Presentation First, Content Second

About 200 years ago I attended a company sponsored course called “Writing for the Reader”. Okay. It wasn’t 200 years ago. It just seems like it was. I think I would have been in my early 30s at the the time (possibly my late 20s) and I was starting to get involved in doing documentation for users (things like User Guides and User Manuals).

The course went for a week and I can clearly recall thinking at the time “What can this course possibly contain that is going to take five days to cover?”

I had always done well with writing. I really enjoyed it and had even written a 200 page book when I was about 14—which was done using an actual typewriter with a wet (inked) ribbon. Oh yeah! So I also thought that there was not a lot that someone like myself was going to learn from a “Writing for the Reader” course.

From memory the company I was working for was paying about $3,000 per head for the eight or nine of us that elected to take up the opportunity. I also found it hard to imagine that such a course could be worth $3,000 per person back in the early 1980s. That $3,000 then would be about $8,000 now. You could buy a fairly decent second-hand car today for $8,000.

To this day I consider those five days a landmark in my life. As it has happened the bulk of what I do for a living since then has revolved around documenting something or other. When I moved into the field of ‘enterprise IT infrastructure planning and design’ little did I know I was moving into an area requiring huge amounts of never-ending documentation. All kinds of documentation. Documentation for upper management justifying projects and obtaining funding. Documents aimed at middle management setting out charters, objectives, scopes, plans, and designs. Documentation for project management and reporting. Organisation change management (OCM) documentation for middle management, teams, and users. And much much more.

At this course there were three “principles” that were discussed every morning for the first hour or so. These were:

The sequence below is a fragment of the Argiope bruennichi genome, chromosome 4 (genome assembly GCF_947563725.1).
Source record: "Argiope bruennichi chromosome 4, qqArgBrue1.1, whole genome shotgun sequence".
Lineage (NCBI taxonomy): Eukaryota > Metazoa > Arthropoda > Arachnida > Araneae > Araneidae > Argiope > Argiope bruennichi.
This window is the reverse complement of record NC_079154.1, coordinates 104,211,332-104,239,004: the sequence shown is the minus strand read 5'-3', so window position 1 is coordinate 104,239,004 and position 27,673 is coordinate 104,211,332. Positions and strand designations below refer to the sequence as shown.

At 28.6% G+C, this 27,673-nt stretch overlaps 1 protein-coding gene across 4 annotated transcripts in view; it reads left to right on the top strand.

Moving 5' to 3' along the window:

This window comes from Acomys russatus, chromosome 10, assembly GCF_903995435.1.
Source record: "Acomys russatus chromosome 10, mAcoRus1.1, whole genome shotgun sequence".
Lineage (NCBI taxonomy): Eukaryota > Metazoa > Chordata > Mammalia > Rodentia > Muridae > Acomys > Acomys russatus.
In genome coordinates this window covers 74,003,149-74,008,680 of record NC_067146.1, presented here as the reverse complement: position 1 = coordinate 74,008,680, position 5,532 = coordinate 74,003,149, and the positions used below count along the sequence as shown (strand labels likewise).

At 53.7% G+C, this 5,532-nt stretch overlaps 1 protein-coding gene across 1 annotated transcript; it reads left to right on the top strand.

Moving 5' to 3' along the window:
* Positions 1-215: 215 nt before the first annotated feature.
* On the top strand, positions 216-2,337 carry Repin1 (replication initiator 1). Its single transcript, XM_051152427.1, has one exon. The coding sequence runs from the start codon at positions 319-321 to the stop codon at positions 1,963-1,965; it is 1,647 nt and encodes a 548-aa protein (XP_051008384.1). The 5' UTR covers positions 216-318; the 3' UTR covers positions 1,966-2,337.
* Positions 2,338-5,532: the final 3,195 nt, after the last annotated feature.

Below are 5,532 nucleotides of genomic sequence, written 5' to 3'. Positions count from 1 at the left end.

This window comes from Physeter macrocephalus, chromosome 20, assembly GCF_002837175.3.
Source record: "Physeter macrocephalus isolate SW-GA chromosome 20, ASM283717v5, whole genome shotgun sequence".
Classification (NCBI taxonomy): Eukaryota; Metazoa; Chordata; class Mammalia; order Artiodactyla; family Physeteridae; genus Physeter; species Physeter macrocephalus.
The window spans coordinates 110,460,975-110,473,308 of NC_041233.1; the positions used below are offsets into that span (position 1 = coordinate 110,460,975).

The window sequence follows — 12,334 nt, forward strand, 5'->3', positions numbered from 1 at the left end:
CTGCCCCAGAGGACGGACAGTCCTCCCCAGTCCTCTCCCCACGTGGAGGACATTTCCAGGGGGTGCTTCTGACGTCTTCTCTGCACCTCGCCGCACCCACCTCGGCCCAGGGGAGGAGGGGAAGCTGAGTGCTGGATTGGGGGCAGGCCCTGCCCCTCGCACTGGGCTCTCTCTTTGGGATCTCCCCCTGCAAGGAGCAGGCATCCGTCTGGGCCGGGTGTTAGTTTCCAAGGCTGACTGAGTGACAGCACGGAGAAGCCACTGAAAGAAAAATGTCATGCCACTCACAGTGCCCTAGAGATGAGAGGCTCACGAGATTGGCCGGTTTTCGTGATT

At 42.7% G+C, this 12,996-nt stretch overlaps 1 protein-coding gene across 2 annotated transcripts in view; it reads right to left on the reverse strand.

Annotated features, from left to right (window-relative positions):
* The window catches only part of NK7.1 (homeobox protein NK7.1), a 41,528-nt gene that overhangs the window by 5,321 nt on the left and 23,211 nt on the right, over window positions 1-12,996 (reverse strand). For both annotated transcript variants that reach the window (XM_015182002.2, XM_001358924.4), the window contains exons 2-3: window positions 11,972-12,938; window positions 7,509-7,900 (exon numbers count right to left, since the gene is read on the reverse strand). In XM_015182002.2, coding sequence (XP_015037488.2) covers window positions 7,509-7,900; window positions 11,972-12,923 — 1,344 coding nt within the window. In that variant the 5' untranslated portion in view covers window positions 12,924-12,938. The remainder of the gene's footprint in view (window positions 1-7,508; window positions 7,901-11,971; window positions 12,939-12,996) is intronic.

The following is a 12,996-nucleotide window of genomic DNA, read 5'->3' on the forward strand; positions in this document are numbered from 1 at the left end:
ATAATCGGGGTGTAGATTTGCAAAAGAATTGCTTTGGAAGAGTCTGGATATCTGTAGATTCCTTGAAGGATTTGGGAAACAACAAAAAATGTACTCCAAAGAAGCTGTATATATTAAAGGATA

1. Writing for the Reader.
  2. Presentation First, Content Second.
  3. Outline, Outline, Outline.

None of these principle are easy to apply. Certainly not when you first encounter them. When they are worked through as part of the course they become very obvious but it still takes some time before, as a writer, you automatically apply them in everything you do.

There is no way I can possibly cover the depth of each of these principles in a short post here but to give you some idea taking the first principle “Writing for the Reader” as an example; the starting point for this is, obviously, working out who your reader is (or readers are). Then you have to consider what they want to know and how they want to see the information presented to them in the documentation. You also have to factor in the outcome you want to achieve: is it just education; is it instructional (do you want them to do something); is it input (in a process for the next step); or is the objective to get a favourable decision on something?

The second principle seems wrong at first: “Presentation First, Content Second”. But the point is made a number of times during the course using some powerful examples. For example at the start of the course three A5 sized 10 page or so booklets were handed out, with no explanation. At the start of day four (the second last day) the instructor asked without any prior warning “Hands up those who think Alice’s mother is Martha”, then he asked “Who thinks her name is Wilma”, and “Who thinks her name is “Janet”, and finally “Who has no idea at all about Alice or her mother”.

The three A5 books that had been provided were a story about Alice. Each story was exactly the same except in the last third section of each book the name of Alice’s mother was revealed to be different. The two people in the class of about 20 who had no idea who Alice or Alice’s mother was had not read any of the three books right through. The remainder of the people in the class though Alice’s mother was either Martha or Wilma. Nobody thought it was Janet.

All books were black type on white paper with no images used.

The book in which Alice’s mother was Janet was the worst presentation. From memory it just had “About Alice” as the title in the middle of the front page and the font used in the book was mono-spaced Courier. It contained no table of contents and no page numbers or headers/footers. The line spacing and general use of white space was irregular and ugly. There were many other presentation and layout ‘mistakes’ about the book as well.

The book in which Alice’s mother was Martha had the best presentation and was well set out with regular predictable use of white space and the text was in a serif font.

Without going into pages of detail, the point here is that of those people who randomly decided to flick through the 10 page book and see what it was about chose either the pleasingly formatted book (where Alice’s mum was Martha) or the average presentation (where her mother was Wilma). Nobody had read the badly set out and presented book. Not a single person in the class thought Alice’s mum was Janet.

The primary point being that, unless they are forced to do so, people will either completely avoid or only grudgingly and sparingly consume something that is badly presented. And if this happens to your work then it matters little how good the content was because it isn’t going to get consumed.

This post got a bit longer than I intended, but as I leave it, do you know how to use Outlining in Microsoft Word?